George W. Grace
University of Hawaii
Reflections on the evolution of human language
I invented the heading “Reflections” with the idea that I’d use it for casual pieces, probably mostly very short, on a wide variety of topics. Instead, what’s happened so far is that I’m producing a series on ideas about how language might have evolved.
I’d already been trying for a long time to imagine some of the factors that might have been involved in that evolution. The main motive for this interest is that I see a strong link between the two questions: what is language actually like? and How did it come to be that way? An answer to either throws light on the other. To the extent that the initial answer is right, the light it casts will be helpful; to the extent that it’s wrong, it will be misleading. Since I believe that our received conception of what language actually is like is significantly wrong, I’ve tried to keep my speculations about the origins fairly independent of it.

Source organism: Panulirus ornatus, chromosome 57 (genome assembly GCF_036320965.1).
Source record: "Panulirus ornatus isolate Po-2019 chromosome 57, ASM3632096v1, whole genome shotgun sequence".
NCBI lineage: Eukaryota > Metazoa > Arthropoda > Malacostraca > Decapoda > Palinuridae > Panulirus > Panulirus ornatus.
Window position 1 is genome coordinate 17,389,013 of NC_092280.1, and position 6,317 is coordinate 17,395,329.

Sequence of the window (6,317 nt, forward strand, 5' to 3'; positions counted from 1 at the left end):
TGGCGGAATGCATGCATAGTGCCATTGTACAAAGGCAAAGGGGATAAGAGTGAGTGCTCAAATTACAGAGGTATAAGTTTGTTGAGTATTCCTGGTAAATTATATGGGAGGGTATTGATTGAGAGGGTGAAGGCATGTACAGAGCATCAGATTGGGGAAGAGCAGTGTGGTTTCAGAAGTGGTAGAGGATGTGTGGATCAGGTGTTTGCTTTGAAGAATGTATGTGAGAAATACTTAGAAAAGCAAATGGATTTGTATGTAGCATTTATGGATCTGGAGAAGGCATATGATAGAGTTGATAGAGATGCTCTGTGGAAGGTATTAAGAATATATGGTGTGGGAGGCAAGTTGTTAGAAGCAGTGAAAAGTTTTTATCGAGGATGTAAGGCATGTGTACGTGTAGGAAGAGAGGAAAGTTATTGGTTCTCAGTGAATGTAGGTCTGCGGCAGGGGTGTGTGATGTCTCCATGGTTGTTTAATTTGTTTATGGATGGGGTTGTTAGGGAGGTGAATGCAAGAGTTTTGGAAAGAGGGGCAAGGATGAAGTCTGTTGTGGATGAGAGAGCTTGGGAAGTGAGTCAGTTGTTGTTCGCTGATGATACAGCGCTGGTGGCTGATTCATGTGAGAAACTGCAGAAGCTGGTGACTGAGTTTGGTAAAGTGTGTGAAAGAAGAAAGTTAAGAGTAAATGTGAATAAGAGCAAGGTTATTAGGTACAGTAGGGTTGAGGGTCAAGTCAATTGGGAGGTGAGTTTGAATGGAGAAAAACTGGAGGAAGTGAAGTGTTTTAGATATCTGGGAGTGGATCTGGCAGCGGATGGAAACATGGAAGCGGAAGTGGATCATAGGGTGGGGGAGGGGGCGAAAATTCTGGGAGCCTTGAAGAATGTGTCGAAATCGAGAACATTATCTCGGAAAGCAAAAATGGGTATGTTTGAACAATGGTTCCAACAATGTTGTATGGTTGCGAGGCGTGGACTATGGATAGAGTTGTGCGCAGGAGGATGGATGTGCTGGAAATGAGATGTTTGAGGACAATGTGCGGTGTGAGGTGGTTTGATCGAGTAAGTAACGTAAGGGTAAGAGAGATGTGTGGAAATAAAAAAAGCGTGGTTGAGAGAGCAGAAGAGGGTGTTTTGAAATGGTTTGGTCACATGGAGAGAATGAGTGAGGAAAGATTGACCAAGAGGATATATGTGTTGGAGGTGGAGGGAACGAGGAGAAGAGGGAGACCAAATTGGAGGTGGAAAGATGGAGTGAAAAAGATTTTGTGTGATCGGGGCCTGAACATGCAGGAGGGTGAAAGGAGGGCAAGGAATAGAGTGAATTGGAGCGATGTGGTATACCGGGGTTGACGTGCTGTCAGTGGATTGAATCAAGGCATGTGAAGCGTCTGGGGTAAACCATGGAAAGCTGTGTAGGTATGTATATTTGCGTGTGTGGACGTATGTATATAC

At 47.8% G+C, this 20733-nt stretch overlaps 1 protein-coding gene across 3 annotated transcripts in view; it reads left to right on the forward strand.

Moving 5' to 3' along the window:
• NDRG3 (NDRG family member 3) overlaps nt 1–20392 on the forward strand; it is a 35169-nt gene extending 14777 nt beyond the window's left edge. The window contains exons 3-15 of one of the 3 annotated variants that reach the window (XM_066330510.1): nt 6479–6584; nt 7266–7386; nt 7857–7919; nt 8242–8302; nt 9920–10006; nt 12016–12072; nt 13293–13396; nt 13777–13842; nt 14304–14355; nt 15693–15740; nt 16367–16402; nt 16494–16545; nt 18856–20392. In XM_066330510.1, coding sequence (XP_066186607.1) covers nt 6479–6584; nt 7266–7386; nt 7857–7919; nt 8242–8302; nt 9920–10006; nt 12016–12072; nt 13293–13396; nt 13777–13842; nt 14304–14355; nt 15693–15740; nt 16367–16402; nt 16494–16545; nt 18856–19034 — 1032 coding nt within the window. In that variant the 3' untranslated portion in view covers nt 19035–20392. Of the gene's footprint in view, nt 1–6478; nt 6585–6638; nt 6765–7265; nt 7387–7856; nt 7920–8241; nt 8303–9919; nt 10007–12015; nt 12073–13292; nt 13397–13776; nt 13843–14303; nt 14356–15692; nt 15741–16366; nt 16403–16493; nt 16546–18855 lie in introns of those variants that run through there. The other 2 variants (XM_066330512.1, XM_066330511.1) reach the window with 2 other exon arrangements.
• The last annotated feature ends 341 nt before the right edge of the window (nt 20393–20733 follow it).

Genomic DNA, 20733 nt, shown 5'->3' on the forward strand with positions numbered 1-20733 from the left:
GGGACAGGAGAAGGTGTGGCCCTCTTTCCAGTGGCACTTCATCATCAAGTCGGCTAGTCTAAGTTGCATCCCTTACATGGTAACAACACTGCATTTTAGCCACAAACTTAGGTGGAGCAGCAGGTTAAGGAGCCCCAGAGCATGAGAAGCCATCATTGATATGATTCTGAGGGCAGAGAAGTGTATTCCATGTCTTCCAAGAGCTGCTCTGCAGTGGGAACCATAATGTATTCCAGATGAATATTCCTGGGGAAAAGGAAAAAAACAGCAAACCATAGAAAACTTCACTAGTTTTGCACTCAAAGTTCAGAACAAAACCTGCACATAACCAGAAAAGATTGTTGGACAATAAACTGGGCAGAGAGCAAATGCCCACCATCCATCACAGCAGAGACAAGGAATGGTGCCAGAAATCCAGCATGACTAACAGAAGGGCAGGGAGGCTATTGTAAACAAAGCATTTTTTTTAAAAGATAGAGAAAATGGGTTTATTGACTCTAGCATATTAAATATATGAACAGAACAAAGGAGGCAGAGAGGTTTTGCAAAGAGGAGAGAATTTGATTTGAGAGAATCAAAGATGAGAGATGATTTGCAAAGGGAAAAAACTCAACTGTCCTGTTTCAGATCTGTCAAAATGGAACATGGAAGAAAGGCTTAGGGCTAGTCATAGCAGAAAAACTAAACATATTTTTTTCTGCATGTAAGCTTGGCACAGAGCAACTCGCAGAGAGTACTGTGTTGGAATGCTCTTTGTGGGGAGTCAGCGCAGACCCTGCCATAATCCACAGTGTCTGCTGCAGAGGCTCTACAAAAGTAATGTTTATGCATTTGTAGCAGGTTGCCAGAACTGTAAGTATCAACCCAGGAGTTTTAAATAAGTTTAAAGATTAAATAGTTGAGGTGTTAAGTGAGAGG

The ones I have completed so far can be accessed using the following links:
1. Robin Dunbar's Social Bonding Hypothesis
2. The Emergence of Analytic Processing:
-----1. A Role for Phonaesthesia?
-----2. A Role for Blends?
-----3. A Role for "Meaningless Morphemes"?
-----4. Summary of Suggestions toward a Hypothesis
3. A “Swiss-Army-Knife” Conception of Early Language Evolution
4. On the Evolution of Subject Matter
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First put on the Web on 5 November 2005
Revised 18 March 2008